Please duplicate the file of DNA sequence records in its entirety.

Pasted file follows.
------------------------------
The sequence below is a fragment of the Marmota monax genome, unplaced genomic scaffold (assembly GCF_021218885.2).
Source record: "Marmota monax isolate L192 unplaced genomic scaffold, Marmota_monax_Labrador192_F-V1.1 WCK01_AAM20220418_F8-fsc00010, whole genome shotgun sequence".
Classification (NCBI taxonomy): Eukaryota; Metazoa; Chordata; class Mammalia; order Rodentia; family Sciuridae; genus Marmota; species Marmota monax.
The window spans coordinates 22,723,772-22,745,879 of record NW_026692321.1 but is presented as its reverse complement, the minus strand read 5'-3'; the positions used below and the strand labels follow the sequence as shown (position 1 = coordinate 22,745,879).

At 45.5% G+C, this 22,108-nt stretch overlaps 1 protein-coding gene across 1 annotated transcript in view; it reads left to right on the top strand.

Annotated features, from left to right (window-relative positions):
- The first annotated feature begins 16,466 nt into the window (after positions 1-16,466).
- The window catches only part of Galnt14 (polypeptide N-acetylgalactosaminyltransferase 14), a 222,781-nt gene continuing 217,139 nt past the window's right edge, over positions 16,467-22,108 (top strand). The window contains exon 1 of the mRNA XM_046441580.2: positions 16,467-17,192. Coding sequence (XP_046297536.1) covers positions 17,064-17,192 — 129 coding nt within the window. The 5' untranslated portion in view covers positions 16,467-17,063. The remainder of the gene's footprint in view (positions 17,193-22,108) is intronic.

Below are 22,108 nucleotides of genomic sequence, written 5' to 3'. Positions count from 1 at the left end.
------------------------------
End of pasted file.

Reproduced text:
The sequence below is a fragment of the Marmota monax genome, unplaced genomic scaffold (assembly GCF_021218885.2).
Source record: "Marmota monax isolate L192 unplaced genomic scaffold, Marmota_monax_Labrador192_F-V1.1 WCK01_AAM20220418_F8-fsc00010, whole genome shotgun sequence".
Classification (NCBI taxonomy): Eukaryota; Metazoa; Chordata; class Mammalia; order Rodentia; family Sciuridae; genus Marmota; species Marmota monax.
The window spans coordinates 22,723,772-22,745,879 of record NW_026692321.1 but is presented as its reverse complement, the minus strand read 5'-3'; the positions used below and the strand labels follow the sequence as shown (position 1 = coordinate 22,745,879).

At 45.5% G+C, this 22,108-nt stretch overlaps 1 protein-coding gene across 1 annotated transcript in view; it reads left to right on the top strand.

Annotated features, from left to right (window-relative positions):
- The first annotated feature begins 16,466 nt into the window (after positions 1-16,466).
- The window catches only part of Galnt14 (polypeptide N-acetylgalactosaminyltransferase 14), a 222,781-nt gene continuing 217,139 nt past the window's right edge, over positions 16,467-22,108 (top strand). The window contains exon 1 of the mRNA XM_046441580.2: positions 16,467-17,192. Coding sequence (XP_046297536.1) covers positions 17,064-17,192 — 129 coding nt within the window. The 5' untranslated portion in view covers positions 16,467-17,063. The remainder of the gene's footprint in view (positions 17,193-22,108) is intronic.

Below are 22,108 nucleotides of genomic sequence, written 5' to 3'. Positions count from 1 at the left end.